Thursday, October 04, 2007

Springsteen hits the road: 'And so it begins!'

Springsteen's interplay with sideman Stevie Van Zandt was played down this time, but still part of the show.

By Jerry Shriver, USA TODAY
October 4, 2007

HARTFORD, Conn. — After more than three decades of running hell-bent down a thunderous, thrilling and often demoralizing road, Bruce Springsteen & the E Street Band still believe a promised land awaits.

But is time running out? And is there enough good magic left in the tank to get there?

The group grappled with those questions as it kicked off its first full-scale tour in five years here on Tuesday night with a sturdy and sobering 23-song revival that showcased the Magic CD, released earlier that day. By the time the two-hour, fifteen-minute workout ended, it was clear these blue-collar prophets still can cast a potent spell, but they've been tempered by the journey.

The Boss and his eight mates (joined by violinist/vocalist Soozie Tyrell), all clad in black, got right to work on the new material, opening with the CD's first cut and single, Radio Nowhere, a hard-driving lament about the vapidity of American culture.

"And so it begins!" Springsteen cried before the band launched into the uplifting 1980 anthem The Ties That Bind and renewed its covenant with the sold-out crowd of 16,000-plus fist-pumping souls.

But he quickly steered back toward the bleak themes that would dominate the night: 9/11's aftermath (Lonesome Day), the Iraq war (the new and dynamically rendered Gypsy Biker), and distrust of authority (Magic, the chilling new title track he introduced via a reference to "the Orwellian nightmare … of the past six years"). Even the crowd-pleasing chestnuts —Night, She's the One, Darkness on the Edge of Town and the indestructible Born To Run— tended toward the desperate and defiant and away from the romantic. (So did the night's only dud, a wobbly duet between Springsteen and wife Patti Scialfa on Town Called Heartbreak from her recent solo album Play It As It Lays.)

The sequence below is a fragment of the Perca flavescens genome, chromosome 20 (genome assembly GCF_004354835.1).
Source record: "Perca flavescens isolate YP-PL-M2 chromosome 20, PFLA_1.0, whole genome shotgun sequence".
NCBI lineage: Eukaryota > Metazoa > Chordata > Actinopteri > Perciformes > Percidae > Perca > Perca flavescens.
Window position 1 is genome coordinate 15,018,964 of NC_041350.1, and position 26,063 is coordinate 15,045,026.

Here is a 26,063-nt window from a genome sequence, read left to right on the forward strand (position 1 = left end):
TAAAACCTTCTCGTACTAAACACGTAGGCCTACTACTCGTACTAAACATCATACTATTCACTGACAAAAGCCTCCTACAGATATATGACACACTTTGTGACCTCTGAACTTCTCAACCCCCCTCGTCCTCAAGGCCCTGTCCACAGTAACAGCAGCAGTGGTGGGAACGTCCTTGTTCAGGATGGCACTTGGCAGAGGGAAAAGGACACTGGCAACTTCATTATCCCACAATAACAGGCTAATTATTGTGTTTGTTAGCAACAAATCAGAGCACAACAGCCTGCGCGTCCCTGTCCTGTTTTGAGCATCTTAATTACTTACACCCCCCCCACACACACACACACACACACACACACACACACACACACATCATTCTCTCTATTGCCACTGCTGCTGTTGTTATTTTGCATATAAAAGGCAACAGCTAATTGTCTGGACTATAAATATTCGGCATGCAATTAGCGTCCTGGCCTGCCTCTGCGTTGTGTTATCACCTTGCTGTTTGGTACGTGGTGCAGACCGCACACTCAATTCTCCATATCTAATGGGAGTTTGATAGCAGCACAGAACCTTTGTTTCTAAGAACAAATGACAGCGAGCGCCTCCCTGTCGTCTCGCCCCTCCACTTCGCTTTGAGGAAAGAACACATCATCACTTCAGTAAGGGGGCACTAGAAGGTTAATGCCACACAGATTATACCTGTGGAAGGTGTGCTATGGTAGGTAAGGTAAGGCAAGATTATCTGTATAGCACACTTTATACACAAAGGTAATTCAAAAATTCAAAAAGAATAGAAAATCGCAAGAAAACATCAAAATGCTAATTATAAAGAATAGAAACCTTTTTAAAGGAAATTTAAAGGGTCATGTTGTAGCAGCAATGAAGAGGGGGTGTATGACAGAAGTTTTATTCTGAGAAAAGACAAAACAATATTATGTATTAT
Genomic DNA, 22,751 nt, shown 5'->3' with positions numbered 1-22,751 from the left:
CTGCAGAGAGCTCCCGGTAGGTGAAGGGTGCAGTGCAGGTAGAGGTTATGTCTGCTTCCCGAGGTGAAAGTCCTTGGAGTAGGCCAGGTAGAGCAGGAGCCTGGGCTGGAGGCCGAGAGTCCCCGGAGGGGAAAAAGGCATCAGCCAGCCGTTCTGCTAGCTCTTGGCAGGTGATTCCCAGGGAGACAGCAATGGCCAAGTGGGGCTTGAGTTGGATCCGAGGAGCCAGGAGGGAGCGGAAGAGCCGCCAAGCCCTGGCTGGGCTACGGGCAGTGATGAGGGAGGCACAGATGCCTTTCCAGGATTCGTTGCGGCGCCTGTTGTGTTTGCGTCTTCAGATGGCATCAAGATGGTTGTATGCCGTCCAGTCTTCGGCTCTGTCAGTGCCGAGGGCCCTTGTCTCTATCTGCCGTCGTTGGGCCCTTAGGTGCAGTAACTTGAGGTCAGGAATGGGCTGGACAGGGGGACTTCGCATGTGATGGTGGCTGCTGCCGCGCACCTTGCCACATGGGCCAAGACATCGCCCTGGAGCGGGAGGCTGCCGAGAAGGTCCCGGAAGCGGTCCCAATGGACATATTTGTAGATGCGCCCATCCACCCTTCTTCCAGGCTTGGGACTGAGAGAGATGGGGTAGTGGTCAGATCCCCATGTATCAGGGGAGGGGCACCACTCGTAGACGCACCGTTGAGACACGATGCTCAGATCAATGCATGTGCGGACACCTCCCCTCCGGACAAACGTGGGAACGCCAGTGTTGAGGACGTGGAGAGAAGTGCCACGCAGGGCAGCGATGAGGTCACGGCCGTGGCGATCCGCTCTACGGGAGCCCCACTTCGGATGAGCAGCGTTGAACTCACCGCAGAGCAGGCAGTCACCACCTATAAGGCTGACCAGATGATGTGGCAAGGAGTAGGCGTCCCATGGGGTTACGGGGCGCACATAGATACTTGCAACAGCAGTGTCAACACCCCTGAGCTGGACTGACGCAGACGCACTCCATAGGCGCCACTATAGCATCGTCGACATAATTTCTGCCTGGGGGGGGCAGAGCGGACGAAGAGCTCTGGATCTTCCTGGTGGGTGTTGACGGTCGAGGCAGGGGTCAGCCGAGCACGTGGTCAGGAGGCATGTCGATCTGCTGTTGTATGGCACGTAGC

Gone, or at least tamed, were Springsteen's jovial interplay with saxman Clarence Clemons and guitarist Stevie Van Zandt and the manic street-preacher exhortations that sometimes spiced the between-song patter on previous tours. Instead, a mostly somber and sometimes grim Bruce — his image on the video screen during the new smoldering Devil's Arcade was lit with a sinister red glow — let his searing guitar and lyrics speak for him.

The E Streeters, powered by drummer Max Weinberg and the guitars of Van Zandt, Nils Lofgren and bassist Garry Tallent, handled the eight new songs from Magic superbly, giving them a harder edge than on the more pop-sounding CD. And at least three of them, Gypsy Biker, Last to Die and Long Walk Home, seem destined for a permanent place in the canon. The latter two were sandwiched between The Rising and Badlands in a powerhouse finale that retraced the themes of resiliency, betrayal, alienation and defiance.

To soften the ride home the group finally showed its sweeter (though still bittersweet) side during the encores with the charming new Girls in Their Summer Clothes, a gum-smacking revival of Thundercrack and the plaintive sing-along Waitin' On a Sunny Day.


Oct. 5-6: Philadelphia
Oct. 9-10: East Rutherford, N.J.
Oct. 14: Ottawa
Oct. 15: Toronto
Oct. 17-18: New York
Oct. 21-22: Chicago
Oct. 26: Oakland
Oct. 29: Los Angeles
Nov. 2: St. Paul
Nov. 4: Cleveland
Nov. 5: Auburn Hills, Mich.
Nov. 11-12: Washington, D.C.
Nov. 14: Pittsburgh
Nov. 15: Albany, N.Y.
Nov. 18-19: Boston

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